Another Hughes-to-the-pen voice emergesBy
When Phil Hughes takes the mound tonight to face off against the Orioles, he is probably making his last start as a fill-in for Chien-Ming Wang. The Yanks’ sinker ball specialist is due back this weekend, and Hughes’ days in the Bronx as a starter are seemingly numbered right now.
Of course, he will be back. Still just 22, Hughes is among the top 20 youngest Major Leaguers this year, and he has pitched serviceably in three of his four starts. Outside of his disastrous start against tonight’s opponent in Baltimore, Hughes has thrown 15 innings to the tune of a 3.60 ERA and has ten strikeouts in those three starts. The ten walks are clearly a concern, but Hughes, at age 22, can hold his own right now in the Majors.
Yet, for all of his success, some baseball commentators doubt Hughes’ long-term outlook. Michael Salfino of SNY wonders if Hughes’ stock is declining. He also speculates that it may have been overinflated before his Big League arrival. In that article, Salfino and Keith Law note that the Yanks do not want to allow Hughes to learn on the job in the Big Leagues and may be better off sending him to AAA to build up his trade value.
Meanwhile, at ESPN, Rob Neyer rips on the piece to suggest that the Yankees could put Hughes in the bullpen. We debated this question three weeks ago, and my basic position still stands: The Yankees should not be putting 22-year-old pitchers who can get outs at the Big League level into the bullpen. It just doesn’t make sense.
Yet, Neyer touches upon an aspect to this proposal that, on the surface, warrants further discussion:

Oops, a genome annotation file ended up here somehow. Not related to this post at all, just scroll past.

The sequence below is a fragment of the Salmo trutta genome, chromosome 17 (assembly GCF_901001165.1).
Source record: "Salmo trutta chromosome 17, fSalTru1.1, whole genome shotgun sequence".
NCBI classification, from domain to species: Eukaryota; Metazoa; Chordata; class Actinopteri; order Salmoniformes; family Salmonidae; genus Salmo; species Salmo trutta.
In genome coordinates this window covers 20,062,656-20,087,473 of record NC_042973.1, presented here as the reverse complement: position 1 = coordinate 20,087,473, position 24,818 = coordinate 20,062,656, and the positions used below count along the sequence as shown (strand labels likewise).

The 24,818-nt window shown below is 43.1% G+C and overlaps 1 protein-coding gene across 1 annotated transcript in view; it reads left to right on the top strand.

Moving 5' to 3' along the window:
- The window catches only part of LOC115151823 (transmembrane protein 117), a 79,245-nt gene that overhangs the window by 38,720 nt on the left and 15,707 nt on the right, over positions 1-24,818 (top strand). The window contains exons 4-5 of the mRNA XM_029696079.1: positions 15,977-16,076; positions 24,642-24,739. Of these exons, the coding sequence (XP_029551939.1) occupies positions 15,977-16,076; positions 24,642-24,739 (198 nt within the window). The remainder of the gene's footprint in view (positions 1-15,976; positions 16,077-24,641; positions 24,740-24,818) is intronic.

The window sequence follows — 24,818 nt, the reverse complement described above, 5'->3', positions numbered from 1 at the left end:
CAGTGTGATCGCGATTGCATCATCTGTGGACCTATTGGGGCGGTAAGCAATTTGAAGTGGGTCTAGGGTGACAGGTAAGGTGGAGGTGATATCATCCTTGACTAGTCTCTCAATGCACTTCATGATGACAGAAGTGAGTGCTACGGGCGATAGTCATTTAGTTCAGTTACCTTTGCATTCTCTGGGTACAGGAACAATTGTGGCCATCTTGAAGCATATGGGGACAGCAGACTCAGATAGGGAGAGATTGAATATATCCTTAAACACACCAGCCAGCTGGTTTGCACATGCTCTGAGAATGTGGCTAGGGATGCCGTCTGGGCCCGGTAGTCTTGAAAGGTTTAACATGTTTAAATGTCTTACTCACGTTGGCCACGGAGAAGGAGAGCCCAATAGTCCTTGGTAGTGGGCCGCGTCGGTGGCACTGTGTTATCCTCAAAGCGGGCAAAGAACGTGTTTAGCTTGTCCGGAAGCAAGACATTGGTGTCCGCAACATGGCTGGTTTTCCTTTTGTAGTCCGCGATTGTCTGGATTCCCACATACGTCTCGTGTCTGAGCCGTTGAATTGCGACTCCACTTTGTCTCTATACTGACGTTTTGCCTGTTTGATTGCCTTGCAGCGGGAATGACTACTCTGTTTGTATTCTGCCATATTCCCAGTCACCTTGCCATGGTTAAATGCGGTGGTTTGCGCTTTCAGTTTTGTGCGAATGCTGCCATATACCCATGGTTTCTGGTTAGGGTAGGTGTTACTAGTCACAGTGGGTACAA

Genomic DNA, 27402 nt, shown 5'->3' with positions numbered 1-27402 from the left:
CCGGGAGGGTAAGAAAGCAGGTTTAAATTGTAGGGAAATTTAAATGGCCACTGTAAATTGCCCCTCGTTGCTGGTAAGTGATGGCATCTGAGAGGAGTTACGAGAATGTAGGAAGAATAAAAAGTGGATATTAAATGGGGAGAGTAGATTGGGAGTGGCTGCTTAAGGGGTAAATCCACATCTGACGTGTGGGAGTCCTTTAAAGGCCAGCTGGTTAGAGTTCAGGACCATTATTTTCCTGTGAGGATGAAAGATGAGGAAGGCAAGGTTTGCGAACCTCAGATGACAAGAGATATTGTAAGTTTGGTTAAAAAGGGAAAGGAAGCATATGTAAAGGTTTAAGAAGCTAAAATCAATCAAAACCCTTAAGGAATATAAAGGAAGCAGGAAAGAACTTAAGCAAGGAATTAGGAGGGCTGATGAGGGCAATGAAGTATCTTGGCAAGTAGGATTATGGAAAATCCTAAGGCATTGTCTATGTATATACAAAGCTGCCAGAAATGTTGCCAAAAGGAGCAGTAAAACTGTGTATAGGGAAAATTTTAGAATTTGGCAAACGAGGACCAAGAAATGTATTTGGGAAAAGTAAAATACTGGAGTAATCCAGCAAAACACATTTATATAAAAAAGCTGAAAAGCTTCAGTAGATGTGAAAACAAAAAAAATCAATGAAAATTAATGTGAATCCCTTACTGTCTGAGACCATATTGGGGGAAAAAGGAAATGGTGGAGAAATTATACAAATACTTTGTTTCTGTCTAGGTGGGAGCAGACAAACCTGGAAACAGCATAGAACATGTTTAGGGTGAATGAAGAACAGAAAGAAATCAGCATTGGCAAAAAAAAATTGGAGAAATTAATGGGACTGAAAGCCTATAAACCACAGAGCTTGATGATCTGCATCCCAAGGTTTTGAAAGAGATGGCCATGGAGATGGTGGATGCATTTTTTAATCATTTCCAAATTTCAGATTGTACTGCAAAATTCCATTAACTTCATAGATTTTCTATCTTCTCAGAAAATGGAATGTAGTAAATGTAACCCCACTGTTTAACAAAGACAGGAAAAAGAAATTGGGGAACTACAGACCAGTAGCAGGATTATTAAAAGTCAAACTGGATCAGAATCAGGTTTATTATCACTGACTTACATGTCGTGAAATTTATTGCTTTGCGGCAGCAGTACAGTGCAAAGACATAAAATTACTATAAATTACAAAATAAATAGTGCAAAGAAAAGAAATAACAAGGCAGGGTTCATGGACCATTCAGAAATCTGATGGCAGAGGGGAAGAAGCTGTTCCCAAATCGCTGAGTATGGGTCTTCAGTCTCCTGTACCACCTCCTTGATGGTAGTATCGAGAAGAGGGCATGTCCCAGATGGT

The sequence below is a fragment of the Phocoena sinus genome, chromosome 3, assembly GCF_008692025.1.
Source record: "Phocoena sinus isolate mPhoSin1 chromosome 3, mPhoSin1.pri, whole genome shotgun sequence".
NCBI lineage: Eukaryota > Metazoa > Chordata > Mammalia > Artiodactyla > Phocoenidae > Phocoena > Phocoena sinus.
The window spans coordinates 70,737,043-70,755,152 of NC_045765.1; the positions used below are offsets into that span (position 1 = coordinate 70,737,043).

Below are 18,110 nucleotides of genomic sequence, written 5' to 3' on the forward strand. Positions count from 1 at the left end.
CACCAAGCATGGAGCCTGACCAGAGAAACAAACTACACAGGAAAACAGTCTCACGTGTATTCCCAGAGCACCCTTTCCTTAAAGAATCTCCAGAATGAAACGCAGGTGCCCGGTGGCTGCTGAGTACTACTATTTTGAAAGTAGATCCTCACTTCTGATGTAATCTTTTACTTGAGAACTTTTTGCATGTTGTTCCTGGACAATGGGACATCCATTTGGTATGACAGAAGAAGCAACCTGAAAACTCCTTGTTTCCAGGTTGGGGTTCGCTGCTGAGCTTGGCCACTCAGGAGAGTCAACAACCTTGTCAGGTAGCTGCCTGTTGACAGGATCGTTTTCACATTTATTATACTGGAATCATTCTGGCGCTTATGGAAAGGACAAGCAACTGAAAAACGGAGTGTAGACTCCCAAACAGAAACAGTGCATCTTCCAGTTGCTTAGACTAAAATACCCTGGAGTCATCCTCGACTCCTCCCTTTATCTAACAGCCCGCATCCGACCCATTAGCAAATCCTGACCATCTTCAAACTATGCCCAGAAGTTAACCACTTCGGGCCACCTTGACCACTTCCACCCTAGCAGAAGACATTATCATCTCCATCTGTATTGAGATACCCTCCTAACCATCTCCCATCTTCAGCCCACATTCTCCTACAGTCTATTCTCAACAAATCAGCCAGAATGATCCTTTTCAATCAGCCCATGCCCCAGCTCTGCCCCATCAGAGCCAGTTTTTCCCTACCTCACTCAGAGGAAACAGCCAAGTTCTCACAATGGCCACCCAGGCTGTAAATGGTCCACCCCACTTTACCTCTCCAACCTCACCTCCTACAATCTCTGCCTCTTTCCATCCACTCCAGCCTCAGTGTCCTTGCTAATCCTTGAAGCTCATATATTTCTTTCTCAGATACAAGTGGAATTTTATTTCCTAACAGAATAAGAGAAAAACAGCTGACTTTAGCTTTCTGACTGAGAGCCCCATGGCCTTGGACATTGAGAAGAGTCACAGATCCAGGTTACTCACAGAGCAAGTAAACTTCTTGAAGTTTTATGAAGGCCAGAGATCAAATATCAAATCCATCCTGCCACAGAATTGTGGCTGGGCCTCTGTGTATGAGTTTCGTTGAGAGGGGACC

Yes, why not? Hughes has the low-90s fastball and the big curve and not much else, and the low-90s fastball might become a mid-90s fastball if he’s out there for just an inning or two at a time. The Yankee bullpen currently sports a 5.46 ERA, third-worst in the league. Doesn’t a slight change in course seem to be in order? After all, Brian Bruney can do only so much.
I suppose the argument is that Hughes still has a shot to be a good starter, but needs more Triple-A innings if that’s going to happen. I don’t know, though. Johan Santana got 49 Triple-A along with his bullpen apprenticeship in the majors, and he seems to have done pretty well for himself. There are different ways to succeed, and it’ll be a shame if the Yankees fall short this season because they got locked into just the one way.
Johan Santana had those bullpen appearances at the Major League level first because he was a Rule V pick-up. The Twins would rather have used him as a starter in AAA but could not due to baseball regulations. Then, the Twins refused to transition Santana into the rotation much to the chagrin of their fans. In the end, he became a stud out of the rotation. The situations are hardly analogous.
As Neyer suggests, the Yanks may be locked into a development path, and it may be stopping them from considering Hughes in the bullpen. But at the same time, sticking Hughes in the pen would be a move designed to sacrifice the future for the present.
The Yanks pen has been shaky this year, but they just got back one right-handed set-up man. They have true relief options at AAA that should be deployed for more than just three innings before they put their top starting pitching prospect into a relief role. That’s where his long-term value lies, and while Salfino and other New York-based analysts may take this “what have you done for me lately?” approach, baseball just doesn’t work that way.